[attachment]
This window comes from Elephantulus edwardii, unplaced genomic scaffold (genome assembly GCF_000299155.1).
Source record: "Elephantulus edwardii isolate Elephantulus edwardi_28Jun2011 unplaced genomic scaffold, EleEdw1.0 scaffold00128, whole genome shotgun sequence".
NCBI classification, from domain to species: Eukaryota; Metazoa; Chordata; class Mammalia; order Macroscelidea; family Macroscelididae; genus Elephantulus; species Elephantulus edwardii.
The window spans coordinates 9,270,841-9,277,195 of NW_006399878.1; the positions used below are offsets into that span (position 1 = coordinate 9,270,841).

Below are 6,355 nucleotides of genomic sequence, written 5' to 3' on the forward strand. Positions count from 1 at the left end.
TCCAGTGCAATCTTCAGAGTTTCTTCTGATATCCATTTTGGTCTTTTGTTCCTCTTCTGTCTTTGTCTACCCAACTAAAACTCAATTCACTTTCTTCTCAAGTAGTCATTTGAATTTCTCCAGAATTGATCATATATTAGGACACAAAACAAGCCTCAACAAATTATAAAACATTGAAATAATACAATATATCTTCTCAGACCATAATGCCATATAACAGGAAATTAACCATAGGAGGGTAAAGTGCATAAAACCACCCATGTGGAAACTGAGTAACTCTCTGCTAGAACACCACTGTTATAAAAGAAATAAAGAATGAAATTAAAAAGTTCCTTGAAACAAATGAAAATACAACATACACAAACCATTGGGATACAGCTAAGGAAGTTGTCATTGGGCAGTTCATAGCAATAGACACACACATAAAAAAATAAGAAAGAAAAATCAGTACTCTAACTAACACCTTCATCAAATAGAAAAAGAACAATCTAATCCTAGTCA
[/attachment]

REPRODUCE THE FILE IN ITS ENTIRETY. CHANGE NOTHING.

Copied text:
This window comes from Elephantulus edwardii, unplaced genomic scaffold (genome assembly GCF_000299155.1).
Source record: "Elephantulus edwardii isolate Elephantulus edwardi_28Jun2011 unplaced genomic scaffold, EleEdw1.0 scaffold00128, whole genome shotgun sequence".
NCBI classification, from domain to species: Eukaryota; Metazoa; Chordata; class Mammalia; order Macroscelidea; family Macroscelididae; genus Elephantulus; species Elephantulus edwardii.
The window spans coordinates 9,270,841-9,277,195 of NW_006399878.1; the positions used below are offsets into that span (position 1 = coordinate 9,270,841).

Below are 6,355 nucleotides of genomic sequence, written 5' to 3' on the forward strand. Positions count from 1 at the left end.
TCCAGTGCAATCTTCAGAGTTTCTTCTGATATCCATTTTGGTCTTTTGTTCCTCTTCTGTCTTTGTCTACCCAACTAAAACTCAATTCACTTTCTTCTCAAGTAGTCATTTGAATTTCTCCAGAATTGATCATATATTAGGACACAAAACAAGCCTCAACAAATTATAAAACATTGAAATAATACAATATATCTTCTCAGACCATAATGCCATATAACAGGAAATTAACCATAGGAGGGTAAAGTGCATAAAACCACCCATGTGGAAACTGAGTAACTCTCTGCTAGAACACCACTGTTATAAAAGAAATAAAGAATGAAATTAAAAAGTTCCTTGAAACAAATGAAAATACAACATACACAAACCATTGGGATACAGCTAAGGAAGTTGTCATTGGGCAGTTCATAGCAATAGACACACACATAAAAAAATAAGAAAGAAAAATCAGTACTCTAACTAACACCTTCATCAAATAGAAAAAGAACAATCTAATCCTAGTCA